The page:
Censorship

Pressure of Concealment

If you don’t already, I recommend following Lit Hub. Today they featured an interview with Dani Shapiro in which the author muses on whether or not she would have written her memoir if she’d had the instant gratification of social media at the time.

Most interesting to me was her theory on the origin of powerful writing:

Dani Shapiro: “Adrienne Rich once said that it is that which is under the pressure of concealment that explodes into poetry. So if you’re on Twitter and Facebook and sharing there, there’s no pressure of concealment. And I think good memoir comes out of that place, it comes out of it can’t be said, it can’t be said, it can’t be said, so now I want to try to say it.”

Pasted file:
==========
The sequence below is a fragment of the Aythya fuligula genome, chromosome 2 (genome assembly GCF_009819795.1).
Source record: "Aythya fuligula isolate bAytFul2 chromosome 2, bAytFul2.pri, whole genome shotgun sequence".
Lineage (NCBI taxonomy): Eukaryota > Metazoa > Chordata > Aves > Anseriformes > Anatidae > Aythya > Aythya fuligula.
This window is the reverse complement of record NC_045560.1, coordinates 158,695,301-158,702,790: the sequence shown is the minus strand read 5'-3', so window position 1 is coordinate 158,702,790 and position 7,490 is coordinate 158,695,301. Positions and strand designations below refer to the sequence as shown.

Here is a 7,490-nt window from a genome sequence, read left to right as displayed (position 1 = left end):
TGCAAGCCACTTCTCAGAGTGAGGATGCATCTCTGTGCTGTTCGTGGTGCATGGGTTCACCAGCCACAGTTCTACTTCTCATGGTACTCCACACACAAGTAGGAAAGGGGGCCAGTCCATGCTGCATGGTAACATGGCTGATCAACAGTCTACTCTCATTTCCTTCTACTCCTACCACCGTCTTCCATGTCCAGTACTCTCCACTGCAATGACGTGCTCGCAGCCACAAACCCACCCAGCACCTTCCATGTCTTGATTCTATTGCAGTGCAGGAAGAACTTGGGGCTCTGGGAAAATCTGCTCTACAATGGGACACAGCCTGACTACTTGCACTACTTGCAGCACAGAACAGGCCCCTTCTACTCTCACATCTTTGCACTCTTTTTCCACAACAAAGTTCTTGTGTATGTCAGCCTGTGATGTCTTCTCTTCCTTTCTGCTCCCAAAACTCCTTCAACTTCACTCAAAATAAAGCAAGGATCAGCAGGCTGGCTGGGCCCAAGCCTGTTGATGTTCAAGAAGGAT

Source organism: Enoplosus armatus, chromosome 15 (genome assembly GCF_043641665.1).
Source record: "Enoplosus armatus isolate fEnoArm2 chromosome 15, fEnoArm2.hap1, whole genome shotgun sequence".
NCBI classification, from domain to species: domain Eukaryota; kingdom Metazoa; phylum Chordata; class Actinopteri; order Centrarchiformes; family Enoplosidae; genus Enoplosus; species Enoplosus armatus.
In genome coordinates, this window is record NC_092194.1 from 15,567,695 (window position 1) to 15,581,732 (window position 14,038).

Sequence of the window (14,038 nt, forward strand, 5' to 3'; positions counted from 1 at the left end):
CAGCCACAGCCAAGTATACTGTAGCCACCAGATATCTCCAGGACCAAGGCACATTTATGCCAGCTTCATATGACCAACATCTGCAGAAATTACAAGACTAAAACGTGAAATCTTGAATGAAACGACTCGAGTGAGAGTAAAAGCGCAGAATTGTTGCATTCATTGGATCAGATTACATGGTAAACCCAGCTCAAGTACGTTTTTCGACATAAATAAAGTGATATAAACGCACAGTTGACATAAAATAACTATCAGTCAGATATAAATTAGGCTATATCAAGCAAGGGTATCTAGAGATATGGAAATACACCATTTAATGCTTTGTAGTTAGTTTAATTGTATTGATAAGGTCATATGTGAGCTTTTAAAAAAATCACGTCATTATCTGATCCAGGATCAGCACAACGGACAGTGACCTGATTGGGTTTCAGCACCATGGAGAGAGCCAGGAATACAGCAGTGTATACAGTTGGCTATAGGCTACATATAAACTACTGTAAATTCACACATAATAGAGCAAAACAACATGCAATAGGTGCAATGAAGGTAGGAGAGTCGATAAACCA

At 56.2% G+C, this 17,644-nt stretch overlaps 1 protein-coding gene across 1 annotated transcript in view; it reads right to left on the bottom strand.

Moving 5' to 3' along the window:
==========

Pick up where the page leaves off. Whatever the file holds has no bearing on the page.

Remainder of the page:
Adrienne Rich’s observation struck me as another version of Oscar Wilde’s famous aphorism “Give a man a mask and he will tell you the truth.”

Does the pressure of concealment fuel all art? Probably not, but it can be a powerful engine.

Banned by My Boyfriend: A Memory of The Unbearable Lightness of Being

“The brain appears to possess a special area which we might call poetic memory and which records everything that charms or touches us, that makes our lives beautiful.”-Milan Kundera, The Unbearble Lightness of Being

Way Back Wednesday is a Book Meme created by A Well Read Woman with the aim to write mini book reviews on books read in the past, that left a lasting impression.

Unbearable_lightness_of_being_posterThe first author to really pique my imagination as an adult reader was Milan Kundera.  In high school I had devoured Douglas Adams’ A Hitchhiker’s Guide to the Galaxy, and looking back, although they have very different styles, I think the experience of both of these writers was formative. A reader recently described my signature style as “vivid use of words, wry humor, and spot-on observations about humanity.”  The wry humor must have been informed by my love of Adams and observations about humanity are the literary offspring of my devotion to Kundera in my early twenties.